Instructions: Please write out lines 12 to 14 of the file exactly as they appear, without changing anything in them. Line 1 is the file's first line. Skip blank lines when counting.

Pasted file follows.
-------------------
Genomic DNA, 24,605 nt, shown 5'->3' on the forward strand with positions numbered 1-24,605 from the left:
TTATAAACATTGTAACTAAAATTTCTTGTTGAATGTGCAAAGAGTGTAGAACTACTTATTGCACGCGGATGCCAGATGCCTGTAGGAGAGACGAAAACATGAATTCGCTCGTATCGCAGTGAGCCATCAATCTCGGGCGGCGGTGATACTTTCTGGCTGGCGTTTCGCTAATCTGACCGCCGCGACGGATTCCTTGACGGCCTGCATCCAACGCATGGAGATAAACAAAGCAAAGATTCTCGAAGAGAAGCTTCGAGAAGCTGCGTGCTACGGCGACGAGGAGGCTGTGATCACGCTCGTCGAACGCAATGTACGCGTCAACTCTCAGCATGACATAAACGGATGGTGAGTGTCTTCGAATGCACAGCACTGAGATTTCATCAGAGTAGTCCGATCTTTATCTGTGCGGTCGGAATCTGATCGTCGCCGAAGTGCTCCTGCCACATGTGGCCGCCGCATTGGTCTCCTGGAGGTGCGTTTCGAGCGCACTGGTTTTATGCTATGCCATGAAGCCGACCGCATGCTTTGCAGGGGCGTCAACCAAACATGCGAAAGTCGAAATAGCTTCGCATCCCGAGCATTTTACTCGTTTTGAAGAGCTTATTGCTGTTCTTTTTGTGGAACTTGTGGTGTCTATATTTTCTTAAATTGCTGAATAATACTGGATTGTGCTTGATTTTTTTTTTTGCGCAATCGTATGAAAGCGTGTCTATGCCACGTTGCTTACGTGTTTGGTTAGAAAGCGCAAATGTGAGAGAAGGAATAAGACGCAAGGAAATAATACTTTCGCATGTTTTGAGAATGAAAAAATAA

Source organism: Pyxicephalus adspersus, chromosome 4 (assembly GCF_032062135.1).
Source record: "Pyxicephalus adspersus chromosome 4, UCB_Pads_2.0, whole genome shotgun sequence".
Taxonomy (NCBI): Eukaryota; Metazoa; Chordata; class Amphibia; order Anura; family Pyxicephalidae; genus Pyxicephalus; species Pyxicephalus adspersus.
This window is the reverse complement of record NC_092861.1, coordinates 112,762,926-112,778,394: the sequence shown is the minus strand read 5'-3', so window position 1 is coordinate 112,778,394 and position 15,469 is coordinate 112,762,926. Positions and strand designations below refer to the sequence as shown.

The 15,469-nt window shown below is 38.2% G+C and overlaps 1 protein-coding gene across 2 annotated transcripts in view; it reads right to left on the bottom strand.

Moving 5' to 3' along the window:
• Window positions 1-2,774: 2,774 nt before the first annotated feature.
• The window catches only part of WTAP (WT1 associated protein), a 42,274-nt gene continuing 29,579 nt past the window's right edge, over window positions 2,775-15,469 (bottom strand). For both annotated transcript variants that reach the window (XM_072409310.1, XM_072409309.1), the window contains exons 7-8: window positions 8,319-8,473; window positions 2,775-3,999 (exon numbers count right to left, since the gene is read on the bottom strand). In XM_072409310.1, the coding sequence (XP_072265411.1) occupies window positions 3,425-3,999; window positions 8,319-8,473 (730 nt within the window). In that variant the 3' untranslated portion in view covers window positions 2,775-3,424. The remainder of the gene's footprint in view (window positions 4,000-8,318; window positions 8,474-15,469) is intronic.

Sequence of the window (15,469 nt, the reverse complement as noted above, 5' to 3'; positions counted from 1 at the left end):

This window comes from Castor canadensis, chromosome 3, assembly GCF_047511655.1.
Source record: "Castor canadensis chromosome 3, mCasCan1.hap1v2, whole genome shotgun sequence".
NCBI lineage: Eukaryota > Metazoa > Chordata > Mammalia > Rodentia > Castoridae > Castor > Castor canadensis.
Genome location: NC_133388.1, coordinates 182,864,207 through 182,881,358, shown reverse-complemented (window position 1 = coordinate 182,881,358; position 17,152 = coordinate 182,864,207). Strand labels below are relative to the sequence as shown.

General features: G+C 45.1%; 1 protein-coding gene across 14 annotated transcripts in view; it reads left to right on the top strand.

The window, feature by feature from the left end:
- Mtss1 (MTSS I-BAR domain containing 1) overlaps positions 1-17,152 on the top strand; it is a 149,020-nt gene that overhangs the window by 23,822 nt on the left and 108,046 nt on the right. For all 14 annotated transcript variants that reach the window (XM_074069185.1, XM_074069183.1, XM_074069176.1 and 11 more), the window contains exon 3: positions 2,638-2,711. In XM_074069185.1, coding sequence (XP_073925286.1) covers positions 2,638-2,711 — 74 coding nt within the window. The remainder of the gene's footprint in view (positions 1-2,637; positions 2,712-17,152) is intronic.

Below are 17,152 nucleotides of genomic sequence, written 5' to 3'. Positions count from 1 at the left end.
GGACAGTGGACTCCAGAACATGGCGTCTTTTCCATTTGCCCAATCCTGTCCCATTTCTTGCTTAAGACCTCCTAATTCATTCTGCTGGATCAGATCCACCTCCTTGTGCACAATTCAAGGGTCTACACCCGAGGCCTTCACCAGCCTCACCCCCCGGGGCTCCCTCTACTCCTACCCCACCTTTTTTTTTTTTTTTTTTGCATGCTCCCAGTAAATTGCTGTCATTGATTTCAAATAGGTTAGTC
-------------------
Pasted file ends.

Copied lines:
This window comes from Castor canadensis, chromosome 3, assembly GCF_047511655.1.
Source record: "Castor canadensis chromosome 3, mCasCan1.hap1v2, whole genome shotgun sequence".
NCBI lineage: Eukaryota > Metazoa > Chordata > Mammalia > Rodentia > Castoridae > Castor > Castor canadensis.